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Information bulletin
No. 131 (March 23, 1948)

Cities of the US zone (first of two parts),   pp. 16-20 PDF (3.2 MB)

Page [19]

and strange justice of the kind history
seldom supplies, Hitler's war ended
exactly where it began: in his own
official residence and office, the
Reichs-Chancellory. Buildings which
had not been destroyed in air attacks
were brought down by artillery fire
in this last stand.
Although its suburbs were pleasant,
Berlin is an unusual metropolis in that
almost all its more notable attractions
are grouped in the heart of the city,
within a few square miles around the
Brandenburg Gate. The mile-long, tree-
lined Unter den Linden (Under the
Lime Trees) leads east from the gate
through what used to be a fashionable
district of shops and office buildings;
Charlottenburg Street, which Hitler
widened for his exhibitions of unbeat-
able military might, leads west
through the once-famous Tiergarten
and rows of massive public buildings.
It is here that the damage to Berlin
is most striking.
At one corner of the gate the former
American Embassy building stands in
ruins; at the other stands the Reichs-
tag, once the meeting place of the Ger-
man parliament until it was practically
wrecked by fire in 1933. The Tier-
garten is barren, its trees having been
cut down for firewood, its area con-
verted into small gardens. Through
the Garten runs Wilhelm II's Sieges-
allee (Victory Promenade), lined with
several scores of ghostlike statues of
German emperors, their whiskers,
noses and limbs chipped by bomb or
artillery fragments.
It was decided at Potsdam that the
four victorious powers, Soviet Russia,
Great Britain, France and the United
States, would partition Berlin into four
sectors, each of the governments to
establish  occupation  headquarters
within its own sector. An Allied Con-
trol Authority was set up with re-
presentatives of each of the countries
endeavoring to coordinate the ad-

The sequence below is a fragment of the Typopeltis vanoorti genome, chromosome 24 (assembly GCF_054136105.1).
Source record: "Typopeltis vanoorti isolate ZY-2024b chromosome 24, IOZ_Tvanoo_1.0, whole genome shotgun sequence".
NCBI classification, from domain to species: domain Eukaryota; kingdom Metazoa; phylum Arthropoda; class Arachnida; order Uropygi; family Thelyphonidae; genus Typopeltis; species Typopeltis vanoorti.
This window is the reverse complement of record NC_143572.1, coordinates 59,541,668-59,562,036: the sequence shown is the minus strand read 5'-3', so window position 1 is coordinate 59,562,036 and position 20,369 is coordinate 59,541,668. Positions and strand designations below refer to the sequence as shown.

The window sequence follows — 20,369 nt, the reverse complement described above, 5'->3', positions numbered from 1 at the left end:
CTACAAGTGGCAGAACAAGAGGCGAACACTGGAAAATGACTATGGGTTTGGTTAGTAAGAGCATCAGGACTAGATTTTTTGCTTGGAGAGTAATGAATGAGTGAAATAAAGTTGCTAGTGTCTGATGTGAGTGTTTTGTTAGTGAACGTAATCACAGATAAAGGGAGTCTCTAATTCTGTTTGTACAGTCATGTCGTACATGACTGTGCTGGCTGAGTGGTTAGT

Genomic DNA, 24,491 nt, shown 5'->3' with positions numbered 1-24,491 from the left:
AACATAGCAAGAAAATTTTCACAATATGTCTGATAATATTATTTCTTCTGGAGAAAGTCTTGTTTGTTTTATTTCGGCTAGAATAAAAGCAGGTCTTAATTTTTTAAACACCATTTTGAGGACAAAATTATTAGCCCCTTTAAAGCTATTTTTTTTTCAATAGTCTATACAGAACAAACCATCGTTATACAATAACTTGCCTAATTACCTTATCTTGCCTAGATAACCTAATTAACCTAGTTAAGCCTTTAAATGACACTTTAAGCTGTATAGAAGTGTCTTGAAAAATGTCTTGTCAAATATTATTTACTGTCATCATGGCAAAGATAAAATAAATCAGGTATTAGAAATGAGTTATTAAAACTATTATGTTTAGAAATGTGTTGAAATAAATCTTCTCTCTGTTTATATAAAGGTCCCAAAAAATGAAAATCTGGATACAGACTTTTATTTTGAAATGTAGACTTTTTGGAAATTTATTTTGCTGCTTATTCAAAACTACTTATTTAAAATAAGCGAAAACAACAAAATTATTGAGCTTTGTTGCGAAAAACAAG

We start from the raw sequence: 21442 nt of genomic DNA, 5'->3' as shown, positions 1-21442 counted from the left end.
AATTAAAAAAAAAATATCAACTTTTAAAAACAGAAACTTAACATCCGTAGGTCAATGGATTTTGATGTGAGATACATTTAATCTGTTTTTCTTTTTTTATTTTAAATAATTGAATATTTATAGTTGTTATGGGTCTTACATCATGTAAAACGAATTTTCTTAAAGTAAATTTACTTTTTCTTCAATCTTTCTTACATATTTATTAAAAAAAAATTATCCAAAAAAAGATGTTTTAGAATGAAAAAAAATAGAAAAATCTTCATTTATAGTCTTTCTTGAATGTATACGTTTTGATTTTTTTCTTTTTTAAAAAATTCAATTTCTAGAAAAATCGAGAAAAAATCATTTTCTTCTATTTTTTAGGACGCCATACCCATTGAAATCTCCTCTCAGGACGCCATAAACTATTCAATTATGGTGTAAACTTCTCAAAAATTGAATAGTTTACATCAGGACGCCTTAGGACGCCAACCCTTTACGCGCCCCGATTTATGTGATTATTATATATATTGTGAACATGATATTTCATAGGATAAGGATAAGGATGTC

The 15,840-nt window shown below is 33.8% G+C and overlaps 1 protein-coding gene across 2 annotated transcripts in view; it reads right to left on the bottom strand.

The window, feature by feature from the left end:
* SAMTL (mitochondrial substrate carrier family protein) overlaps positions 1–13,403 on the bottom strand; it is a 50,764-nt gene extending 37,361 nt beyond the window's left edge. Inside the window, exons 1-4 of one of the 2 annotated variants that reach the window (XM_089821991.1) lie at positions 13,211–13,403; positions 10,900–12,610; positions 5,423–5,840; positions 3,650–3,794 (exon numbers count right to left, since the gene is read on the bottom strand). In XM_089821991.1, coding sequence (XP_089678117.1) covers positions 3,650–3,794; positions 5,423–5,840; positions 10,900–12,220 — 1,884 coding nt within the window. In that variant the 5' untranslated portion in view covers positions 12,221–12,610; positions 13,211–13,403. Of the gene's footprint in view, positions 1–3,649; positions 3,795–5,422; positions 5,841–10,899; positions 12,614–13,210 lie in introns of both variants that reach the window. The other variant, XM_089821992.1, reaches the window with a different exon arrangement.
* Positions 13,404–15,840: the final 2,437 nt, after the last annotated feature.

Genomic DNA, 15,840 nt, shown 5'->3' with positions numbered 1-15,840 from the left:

ministration of Germany as a whole.
A four - power Kommandatura was
created to administer the affairs of
Berlin itself.
The Allied Control Authority is the
nucleus of Berlin's present bustle and
activity.  Meetings are held daily
among various branches of the French,
American, British, Soviet and German
governments in an effort to determine
policy and settle problems relating to
postwar Germany.
The future of Germany, Europe and
perhaps the world depends upon the
plans that are being made and carried
out at these sessions.
It is not only in the conference
rooms that the four powers mingle
and exchange ideas. The clubs in the
different sectors are frequented by
members of each of the Big Four.
Operas, concerts, theaters and movies
are attended by visitors of a dozen
nationalities. The Kurfuerstendamm,
prewar Berlin's most elegant boule-
vard, comparable in its way to New
York's Madison Avenue, Paris' Rue
de la Paix or London's Oxford Street,
is now frequented, despite its ruins,
by a more cosmopolitan crowd than
Berliners ever dreemed possible.
Berlin was formerly the chief pleas-
ure town of Germany, and many
of its recreational facilities are still
available. In prewar days it offered
sailing, international horse racing,
golfing and, in fact, almost every
conceivable type of sport. The city
boasted  more than   460  playing
grounds and sport parks, including
the stadium which held the World
Olympics in 1936.
The more intellectual  pleasures
were also popular with Berliners be-
fore 1939. The summer music festivals
during the Berlin Art Weeks attracted
music lovers the world over. The
Berlin Philharmonic has risen to a
high position among musical organi-
zations under such outstanding con-
ductors as Hans Richter, Richard
Strauss, Bruno Walter and Wilhelm
Furtwaengler. Despite serious han-
dicaps this organization has been per-
forming, since early in the occupation,
an invaluable morale-builder to the
music-hungry Germans.
Berlin was the center of the Ger-
man movie industry, producing films
in the 1920's which deeply influenced
the world film art and sending a
number of fine actors to the New
York stage and Hollywood. The city
was the home of the modern German
drama since the turn of the century.
Berliners are avid theater-goers, and
even Hitler, who used the theater as
a propaganda weapon, was not able
to kill the excellence of the Berlin
drama entirely.
Under OMGUS auspices, about 20
plays each seasonhave been imported
from America and produced in Berlin,
almost all with long and successful
runs. Under the same auspices, a few
postwar German movies have been
made and released.
Along with these other advantages,
Berlin was prominent as an education-
al center. The Kaiser Wilhelm Uni-
versity, founded in 1810, was one of
the greatest in the world and its large
faculty consisted of the most eminent
of German scholars.
The University has been reopened
since the war with the stipulation that
the students would spend a certain
number of hours rebuilding the
damaged sections.
Berlin's history dates back to the
13th century but it was not until the
reign of the two Prussian Fredericks
Prewar Stuttgart, with city hall and Stifts church in foreground. (Ardiives)
MARCH 23, 1948

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